What’s different in Germany?

Hallo Leute! So…it’s been a little over a month now since I arrived in Berlin and during my time here, I’ve noticed some differences between living in Germany, specifically Berlin and the United States.

Grocery Shopping

  • Smaller supermarkets – The supermarkets here are way smaller than in the U.S. (About 8-10 times smaller than the Meijer on 16th Street!)
  • Smaller packaging – The packaging of products such as yoghurt, cereal, and milk are much smaller. You can hardly find family-size packaging here!
  • More sweet snacks – There are more chocolates/sweets than salty snacks.
  • Reusable bags – People here usually bring their own bags to buy groceries. Even when it comes to buying vegetables and fruits, they opt not to put it in the transparent plastic bags that are available.
  • BIO/organic products – In Berlin, one can find a wide variety of organic products. BIO/organic supermarkets and bakeries are commonly found here!
  • Specialized stores – There are more specialized stores here (e.g. butcher shop, bakery).

Food and Beverages

  • Classic mineral water = sparkling water – I didn’t know this until after buying a bottle of classic mineral water thinking it was just plain mineral water. πŸ™
Different kinds of sparkling water that I thought were just normal water.
Different kinds of sparkling water that I thought were just normal water.
  • Turkish and Vietnamese restaurantsΒ  – There are many of them here! You might wonder, why is that? In 1961, many Turkish people came to Germany when the West German government signed a labor recruitment agreement with Turkey. The reason why there is a huge Vietnamese population here is because many of them fled their country after the Vietnam war. Another reason is because they were invited to East Berlin as temporary contract workers.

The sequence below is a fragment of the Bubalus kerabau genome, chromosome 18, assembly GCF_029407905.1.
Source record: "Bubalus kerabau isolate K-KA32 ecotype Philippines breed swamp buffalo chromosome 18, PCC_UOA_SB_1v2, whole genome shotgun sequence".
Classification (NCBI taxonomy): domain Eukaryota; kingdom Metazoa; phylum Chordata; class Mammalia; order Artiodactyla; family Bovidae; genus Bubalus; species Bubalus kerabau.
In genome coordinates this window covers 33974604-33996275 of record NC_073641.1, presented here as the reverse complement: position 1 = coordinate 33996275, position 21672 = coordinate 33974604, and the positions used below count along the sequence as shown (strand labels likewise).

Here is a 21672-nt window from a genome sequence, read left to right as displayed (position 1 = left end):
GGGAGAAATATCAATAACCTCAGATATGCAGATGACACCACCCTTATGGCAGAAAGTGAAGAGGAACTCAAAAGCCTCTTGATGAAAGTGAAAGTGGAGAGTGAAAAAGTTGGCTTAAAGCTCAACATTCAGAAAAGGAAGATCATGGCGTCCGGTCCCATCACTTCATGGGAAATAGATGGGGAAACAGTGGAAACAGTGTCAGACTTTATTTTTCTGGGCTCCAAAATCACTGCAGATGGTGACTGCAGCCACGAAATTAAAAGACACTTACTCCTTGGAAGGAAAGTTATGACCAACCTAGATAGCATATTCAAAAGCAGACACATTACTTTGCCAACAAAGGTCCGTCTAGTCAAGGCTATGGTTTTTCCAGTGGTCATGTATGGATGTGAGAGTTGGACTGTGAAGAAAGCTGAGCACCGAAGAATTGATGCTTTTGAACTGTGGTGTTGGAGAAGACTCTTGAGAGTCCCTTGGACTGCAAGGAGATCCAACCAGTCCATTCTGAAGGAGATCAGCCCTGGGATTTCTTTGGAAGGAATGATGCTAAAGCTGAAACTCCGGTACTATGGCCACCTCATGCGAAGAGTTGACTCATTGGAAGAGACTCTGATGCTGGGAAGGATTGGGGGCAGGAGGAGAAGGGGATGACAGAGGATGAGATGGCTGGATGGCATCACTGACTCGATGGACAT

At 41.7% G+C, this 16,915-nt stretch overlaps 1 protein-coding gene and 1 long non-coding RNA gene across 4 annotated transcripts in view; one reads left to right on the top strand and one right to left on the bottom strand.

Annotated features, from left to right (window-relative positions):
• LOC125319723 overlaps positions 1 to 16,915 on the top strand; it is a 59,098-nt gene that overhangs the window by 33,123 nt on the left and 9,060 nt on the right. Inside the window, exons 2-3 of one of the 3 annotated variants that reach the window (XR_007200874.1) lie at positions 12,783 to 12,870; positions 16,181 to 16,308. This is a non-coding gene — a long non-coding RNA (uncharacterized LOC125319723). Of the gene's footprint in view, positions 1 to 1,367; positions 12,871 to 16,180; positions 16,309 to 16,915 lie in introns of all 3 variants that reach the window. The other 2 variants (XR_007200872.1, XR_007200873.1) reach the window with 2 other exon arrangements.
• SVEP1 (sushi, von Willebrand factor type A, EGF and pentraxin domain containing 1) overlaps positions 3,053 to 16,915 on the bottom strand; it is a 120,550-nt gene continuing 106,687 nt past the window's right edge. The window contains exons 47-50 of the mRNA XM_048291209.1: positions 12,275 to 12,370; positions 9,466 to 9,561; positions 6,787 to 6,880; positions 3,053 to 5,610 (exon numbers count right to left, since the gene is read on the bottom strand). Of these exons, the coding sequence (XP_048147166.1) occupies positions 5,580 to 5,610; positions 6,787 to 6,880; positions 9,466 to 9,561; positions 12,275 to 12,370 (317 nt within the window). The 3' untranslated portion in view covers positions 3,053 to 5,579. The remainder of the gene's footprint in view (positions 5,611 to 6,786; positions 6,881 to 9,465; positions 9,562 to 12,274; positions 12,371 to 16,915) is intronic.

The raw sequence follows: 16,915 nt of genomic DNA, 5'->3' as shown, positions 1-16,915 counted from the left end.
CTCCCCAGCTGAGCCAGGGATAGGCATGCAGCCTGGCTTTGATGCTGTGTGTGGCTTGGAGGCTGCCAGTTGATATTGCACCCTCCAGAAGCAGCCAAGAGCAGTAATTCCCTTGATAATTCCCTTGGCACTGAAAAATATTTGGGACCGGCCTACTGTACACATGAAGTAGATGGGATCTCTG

• Vegan and vegetarian cuisines –Β  There are many vegan and vegetarian restaurants and cafes here. It’s almost like a trend.

Restaurants

  • Tipping – If you want to tip, you have to tell the waiter how much you want to tip before they bring you the bill. Unlike in the U.S., where you write how much you want to tip after the waiter charged your card.
  • Beers cost less – Beers are usually cheaper than water and soda in restaurants. Isn’t that bizarre? Also, I once ordered a coke at a restaurant and it came in a tiny cup! I had to pay 2.5 euros for it too! πŸ™
In comparison with Yea Rang's hand
In comparison with Yea Rang’s hand

Everyday Life

  • No dryers – There are no dryers in most German homes! However, I’m used to that since I don’t have a dryer back home in Malaysia.
  • Shower – Not everyone here showers everyday. I feel bad for showering everyday πŸ™
  • No shower curtains – German showers usually do not come with a shower curtain πŸ™ It was quite hard for me to shower without having the water splashing all over the place.
  • Smoking – A lot of people in Berlin smoke. I was quite surprised to see people of all ages smoking while walking on the streets!
  • 1 hour commute is normal?! – Germans walk, bike, or take the public transport almost anywhere. I complained that I needed to take a 25 minute subway ride to get to the IES center, but a 30 mins – 1 hour commute is normal for people here!
The amount of time it takes for me to get to the IES center from my house!
The amount of time it takes for me to get to the IES center from my house!
  • CASH over credit cards – Many stores and shops here prefer cash over credit cards.

Published by Yung Yue Tneh

Class of 2020 IES Abroad Berlin, Germany Global Studies and German w/ minor in Music

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